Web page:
Assad said the initiatives showed the regime’s belief that the crisis cannot be resolved by foreign sides; rather it can only result from the efforts of Syrians alone, because Syrians are the most capable of finding solutions to their problems”.

The military goal of the “reconciliation” efforts is to end insurgent control of areas near the capital. The approach, following many months of sieges, has succeeded in areas such as Barzeh and Moadmamiya; however, insurgents continue to hold suburbs and towns such as Jobar, Douma, and Mleha, which the regime has been attacking for weeks.

Islamic State of Iraq Executes Citizen Journalist

Shaam News Network reports that the Islamic State of Iraq and as-Sham has executed Muttaz Billah Ibrahim, its 21-year-old journalist in Aleppo Province.

Ibrahim had been detained for two months and tortured. ISIS never gave any reason for his detention, according to SNN.

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Scott Lucas is Professor of International Politics at the University of Birmingham and editor-in-chief of EA WorldView. He is a specialist in US and British foreign policy and international relations, especially the Middle East and Iran. Formerly he worked as a journalist in the US, writing for newspapers including the Guardian and The Independent and was an essayist for The New Statesman before he founded EA WorldView in November 2008.


  1. HOMS: “For many in the opposition, The holdout of the remaining insurgents continued to tie up regime men and resources while the frontline battles were elsewhere.”

    Where will these rebels be employed after a brief rest?: Wadi Deif? Salimiyeh? Idlb? Aleppo?

    ALEPPO: After three offensives failures since June, the most recent flop left the regime weaker than ever. I suspect that’s especially true in the east this time. When will rebels counterattack?

    In Sheikh Najjar one rebel, using a US-made Tow, is credited with having knocked off five Alawite Regime tanks and their crew.

    DAMASCUS: 10 Alawite Regime soldiers defected to IF forces in Eastern Ghouta.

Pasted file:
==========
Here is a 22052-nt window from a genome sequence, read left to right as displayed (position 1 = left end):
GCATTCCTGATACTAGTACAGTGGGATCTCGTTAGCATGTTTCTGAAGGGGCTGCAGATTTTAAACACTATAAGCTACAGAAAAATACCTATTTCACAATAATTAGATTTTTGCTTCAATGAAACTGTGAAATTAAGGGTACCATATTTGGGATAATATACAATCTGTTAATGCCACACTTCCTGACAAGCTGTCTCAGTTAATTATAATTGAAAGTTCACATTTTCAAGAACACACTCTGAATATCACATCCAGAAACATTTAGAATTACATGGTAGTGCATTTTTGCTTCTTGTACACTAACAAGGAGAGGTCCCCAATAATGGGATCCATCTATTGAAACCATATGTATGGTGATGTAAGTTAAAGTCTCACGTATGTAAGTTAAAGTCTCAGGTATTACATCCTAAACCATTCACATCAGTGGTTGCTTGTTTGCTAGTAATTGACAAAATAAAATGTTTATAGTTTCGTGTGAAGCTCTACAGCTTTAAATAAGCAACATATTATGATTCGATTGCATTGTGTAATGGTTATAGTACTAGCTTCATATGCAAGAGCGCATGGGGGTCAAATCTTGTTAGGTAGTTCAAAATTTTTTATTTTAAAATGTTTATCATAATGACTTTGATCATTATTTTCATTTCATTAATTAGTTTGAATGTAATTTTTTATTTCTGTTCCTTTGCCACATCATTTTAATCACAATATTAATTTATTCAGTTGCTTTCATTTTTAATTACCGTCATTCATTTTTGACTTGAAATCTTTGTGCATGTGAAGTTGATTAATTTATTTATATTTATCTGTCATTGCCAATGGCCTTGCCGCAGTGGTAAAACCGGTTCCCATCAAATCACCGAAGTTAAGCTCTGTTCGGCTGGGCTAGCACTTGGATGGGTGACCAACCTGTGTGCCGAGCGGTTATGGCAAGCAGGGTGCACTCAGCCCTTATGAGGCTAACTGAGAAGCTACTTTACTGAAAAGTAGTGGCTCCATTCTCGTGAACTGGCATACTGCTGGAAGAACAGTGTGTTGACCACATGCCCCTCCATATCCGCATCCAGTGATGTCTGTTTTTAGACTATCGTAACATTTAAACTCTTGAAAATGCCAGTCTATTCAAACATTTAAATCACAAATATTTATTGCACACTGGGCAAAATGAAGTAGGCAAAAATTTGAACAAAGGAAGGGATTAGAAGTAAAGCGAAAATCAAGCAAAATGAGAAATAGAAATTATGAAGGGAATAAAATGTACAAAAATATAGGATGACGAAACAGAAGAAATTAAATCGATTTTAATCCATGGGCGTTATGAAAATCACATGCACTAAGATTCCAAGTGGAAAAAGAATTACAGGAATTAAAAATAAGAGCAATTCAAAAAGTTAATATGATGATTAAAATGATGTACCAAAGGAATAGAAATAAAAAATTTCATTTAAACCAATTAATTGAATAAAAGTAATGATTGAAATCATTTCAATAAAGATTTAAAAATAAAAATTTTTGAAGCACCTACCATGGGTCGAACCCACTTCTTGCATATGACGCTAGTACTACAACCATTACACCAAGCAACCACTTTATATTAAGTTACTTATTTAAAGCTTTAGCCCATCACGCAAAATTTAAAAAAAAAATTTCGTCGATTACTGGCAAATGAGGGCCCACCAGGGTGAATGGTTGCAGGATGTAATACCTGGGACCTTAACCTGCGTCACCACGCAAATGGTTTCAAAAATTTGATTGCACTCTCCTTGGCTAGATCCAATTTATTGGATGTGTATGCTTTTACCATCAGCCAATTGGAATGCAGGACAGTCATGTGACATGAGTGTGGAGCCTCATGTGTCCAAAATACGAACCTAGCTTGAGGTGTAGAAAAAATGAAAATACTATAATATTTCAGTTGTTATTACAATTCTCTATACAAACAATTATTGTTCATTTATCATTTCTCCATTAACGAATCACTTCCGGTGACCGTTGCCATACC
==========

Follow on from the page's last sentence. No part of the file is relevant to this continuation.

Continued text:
DARRA: The Islamic Front says liberated three hills (tells) used as artillery positions outside Inkhel near Nawa. Captured were Al-Mutawwak Al-Kabeer , Al-Mutawwak Al-Saghir, and Fada along with artillery and a T-72 tank.

    Rebels are now using seized field artillery to batter Brigade 15 army base just northeast of the city.;361136054;329764120;0;0;439452;568639

    ABOVE HAMA: The IF says it targeted a truck full of Bad Guys and ammo near Morek, killing them all.

  2. I wish red tornadoes would stop saying alawite regime, although i take his point about the sectarianism. the regime has repressed the alawi religion more than any other. it has made alawis hostages to its survival. it has compromised the future of alawis in syria. even if many alawis can’t see it, the regime is a disaster for alawis. it has sold syrian sovereignty to russia and iran – you may as well call it the russian or iranian regime. oppositional alawis like samar yazbek and abdulaziz al-khayyar represent the community better than this murderous gang whose religion is assadism, not alawism.

    • the alwawite should have denonced the regime now they let theselves be fully associated with them , the SAA stands now more for Syrian Alawite army because its mostly made up pf alawites

      • No. The Syrian army is mostly made up of Sunnis. However, Alawites may make up the majority of the officer corps.

        • That is true but misleading. Those Sunnis are not voluntary members with any enthusiasm for this genocidal regime. Virtually every Sunni other than a priviledged in-crowd equivalent to kapos has had have families, friends neighbors, classmates, neighbors victimized by the regime or houses or neighborhoods it bomnbed. The Alawites are the real glue without whom the regime could not survive. THey are the regime enthusiasts and its entusiastic torturers, murderers, rapists–dependable for any atrocity.

          The regime can’t depend on these Sunnis conscriptswhjoi Iranian proxies and knew it. Given the chance they’d defect like crazy. Hence the regime which claims to be Syria and little support among Syrians had to bring in minorities to do MOST of the fighting. This is why most Sunni conscripts are “stored” in out-of-the-way locations that were regarded as safe up to now but have become less so as rebels begin to reach the desert, the south and Sweida province.